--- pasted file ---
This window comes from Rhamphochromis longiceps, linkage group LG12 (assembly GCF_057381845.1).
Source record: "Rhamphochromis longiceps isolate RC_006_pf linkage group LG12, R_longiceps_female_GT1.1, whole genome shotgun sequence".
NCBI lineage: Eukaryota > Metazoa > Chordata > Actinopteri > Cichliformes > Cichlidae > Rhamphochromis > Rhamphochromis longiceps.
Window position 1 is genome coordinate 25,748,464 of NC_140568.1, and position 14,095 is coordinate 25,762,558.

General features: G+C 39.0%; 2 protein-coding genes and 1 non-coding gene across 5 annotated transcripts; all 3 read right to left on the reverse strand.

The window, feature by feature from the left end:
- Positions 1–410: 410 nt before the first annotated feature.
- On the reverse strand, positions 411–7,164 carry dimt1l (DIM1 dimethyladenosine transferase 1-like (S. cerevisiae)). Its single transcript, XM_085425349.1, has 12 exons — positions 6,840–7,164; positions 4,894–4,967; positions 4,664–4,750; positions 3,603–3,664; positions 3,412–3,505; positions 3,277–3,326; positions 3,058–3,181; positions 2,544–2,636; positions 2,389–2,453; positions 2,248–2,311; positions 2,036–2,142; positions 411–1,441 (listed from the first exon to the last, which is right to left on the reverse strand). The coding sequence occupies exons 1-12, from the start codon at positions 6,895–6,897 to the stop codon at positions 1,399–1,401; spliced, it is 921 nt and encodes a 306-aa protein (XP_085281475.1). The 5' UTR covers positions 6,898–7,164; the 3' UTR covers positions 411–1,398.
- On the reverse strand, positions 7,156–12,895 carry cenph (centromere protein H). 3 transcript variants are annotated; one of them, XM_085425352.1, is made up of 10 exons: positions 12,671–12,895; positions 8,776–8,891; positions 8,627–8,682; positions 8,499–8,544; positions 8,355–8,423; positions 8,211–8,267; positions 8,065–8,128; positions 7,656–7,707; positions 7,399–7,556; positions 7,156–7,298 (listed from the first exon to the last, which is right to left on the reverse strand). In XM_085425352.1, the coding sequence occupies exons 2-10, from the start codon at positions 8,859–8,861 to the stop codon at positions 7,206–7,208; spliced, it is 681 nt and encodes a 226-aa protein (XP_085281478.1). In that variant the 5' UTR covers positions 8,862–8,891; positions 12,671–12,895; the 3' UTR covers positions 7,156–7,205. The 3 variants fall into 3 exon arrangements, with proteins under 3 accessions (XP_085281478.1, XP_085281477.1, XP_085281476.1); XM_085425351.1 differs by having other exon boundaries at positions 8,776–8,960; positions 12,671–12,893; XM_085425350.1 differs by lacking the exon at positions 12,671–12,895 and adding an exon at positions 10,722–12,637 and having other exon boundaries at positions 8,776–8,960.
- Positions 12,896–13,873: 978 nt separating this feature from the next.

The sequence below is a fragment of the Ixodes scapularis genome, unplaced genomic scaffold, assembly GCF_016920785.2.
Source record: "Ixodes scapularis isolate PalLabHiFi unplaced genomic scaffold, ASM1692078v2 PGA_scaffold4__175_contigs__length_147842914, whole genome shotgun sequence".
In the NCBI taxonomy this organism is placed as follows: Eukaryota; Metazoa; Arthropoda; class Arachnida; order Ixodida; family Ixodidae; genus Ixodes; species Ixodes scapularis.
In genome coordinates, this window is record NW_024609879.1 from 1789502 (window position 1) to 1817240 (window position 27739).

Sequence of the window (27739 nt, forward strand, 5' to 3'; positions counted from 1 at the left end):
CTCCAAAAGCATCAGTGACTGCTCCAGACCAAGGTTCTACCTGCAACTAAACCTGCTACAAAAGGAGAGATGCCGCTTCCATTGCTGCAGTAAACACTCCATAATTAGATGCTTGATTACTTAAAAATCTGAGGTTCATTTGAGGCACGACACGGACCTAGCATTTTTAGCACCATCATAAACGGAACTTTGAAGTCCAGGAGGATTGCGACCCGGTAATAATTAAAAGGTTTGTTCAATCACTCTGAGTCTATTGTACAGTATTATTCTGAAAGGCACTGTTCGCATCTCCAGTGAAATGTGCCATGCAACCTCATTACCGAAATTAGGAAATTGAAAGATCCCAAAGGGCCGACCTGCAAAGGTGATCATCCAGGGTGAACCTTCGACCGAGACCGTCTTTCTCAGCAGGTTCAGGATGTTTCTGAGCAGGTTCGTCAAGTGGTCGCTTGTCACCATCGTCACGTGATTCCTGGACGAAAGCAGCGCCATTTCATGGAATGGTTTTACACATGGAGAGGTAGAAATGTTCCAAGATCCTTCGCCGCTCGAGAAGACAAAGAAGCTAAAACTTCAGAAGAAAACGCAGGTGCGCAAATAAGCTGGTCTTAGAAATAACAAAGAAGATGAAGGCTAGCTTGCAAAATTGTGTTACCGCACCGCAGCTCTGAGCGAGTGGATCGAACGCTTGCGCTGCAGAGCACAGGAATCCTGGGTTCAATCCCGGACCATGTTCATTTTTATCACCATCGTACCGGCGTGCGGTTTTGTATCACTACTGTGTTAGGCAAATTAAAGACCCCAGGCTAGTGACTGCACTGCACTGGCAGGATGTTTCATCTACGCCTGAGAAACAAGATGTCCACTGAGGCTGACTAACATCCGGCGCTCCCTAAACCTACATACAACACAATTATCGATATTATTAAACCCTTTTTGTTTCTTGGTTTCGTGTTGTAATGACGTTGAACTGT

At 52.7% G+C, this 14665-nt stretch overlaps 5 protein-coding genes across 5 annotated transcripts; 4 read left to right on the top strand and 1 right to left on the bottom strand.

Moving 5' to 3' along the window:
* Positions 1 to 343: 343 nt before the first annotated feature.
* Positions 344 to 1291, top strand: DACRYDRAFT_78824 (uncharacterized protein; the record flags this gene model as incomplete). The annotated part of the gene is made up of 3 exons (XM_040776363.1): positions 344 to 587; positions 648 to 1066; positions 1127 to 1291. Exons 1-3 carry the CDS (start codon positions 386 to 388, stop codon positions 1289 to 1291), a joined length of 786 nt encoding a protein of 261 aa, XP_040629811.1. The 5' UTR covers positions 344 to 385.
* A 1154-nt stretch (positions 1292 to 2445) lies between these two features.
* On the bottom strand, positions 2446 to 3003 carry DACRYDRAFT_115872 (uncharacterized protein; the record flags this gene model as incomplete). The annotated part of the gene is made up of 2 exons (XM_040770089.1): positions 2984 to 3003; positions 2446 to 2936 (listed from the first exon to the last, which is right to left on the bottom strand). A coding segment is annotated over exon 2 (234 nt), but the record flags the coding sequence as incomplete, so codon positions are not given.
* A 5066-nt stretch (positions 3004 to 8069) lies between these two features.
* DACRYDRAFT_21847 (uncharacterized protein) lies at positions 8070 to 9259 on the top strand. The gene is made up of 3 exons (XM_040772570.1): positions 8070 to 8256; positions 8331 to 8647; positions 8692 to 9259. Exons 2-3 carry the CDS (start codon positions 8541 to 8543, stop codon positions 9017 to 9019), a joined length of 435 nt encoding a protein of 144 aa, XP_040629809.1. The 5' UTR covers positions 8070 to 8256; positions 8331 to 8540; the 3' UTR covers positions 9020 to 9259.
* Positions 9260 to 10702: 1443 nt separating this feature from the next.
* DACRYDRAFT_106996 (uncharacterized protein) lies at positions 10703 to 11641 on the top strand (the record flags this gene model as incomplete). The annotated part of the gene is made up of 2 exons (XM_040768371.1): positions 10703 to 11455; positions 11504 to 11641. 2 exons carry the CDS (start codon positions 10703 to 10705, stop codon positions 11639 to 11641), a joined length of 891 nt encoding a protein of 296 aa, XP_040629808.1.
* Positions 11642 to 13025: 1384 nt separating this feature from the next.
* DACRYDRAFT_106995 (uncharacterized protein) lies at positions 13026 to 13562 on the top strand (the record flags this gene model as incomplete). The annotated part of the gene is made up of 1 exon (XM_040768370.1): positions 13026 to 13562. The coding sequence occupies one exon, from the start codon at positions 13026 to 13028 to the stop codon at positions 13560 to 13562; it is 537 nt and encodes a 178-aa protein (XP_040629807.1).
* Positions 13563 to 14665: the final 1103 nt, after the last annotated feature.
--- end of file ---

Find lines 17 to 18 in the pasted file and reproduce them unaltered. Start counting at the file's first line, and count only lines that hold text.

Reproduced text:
At 52.7% G+C, this 14665-nt stretch overlaps 5 protein-coding genes across 5 annotated transcripts; 4 read left to right on the top strand and 1 right to left on the bottom strand.

Moving 5' to 3' along the window: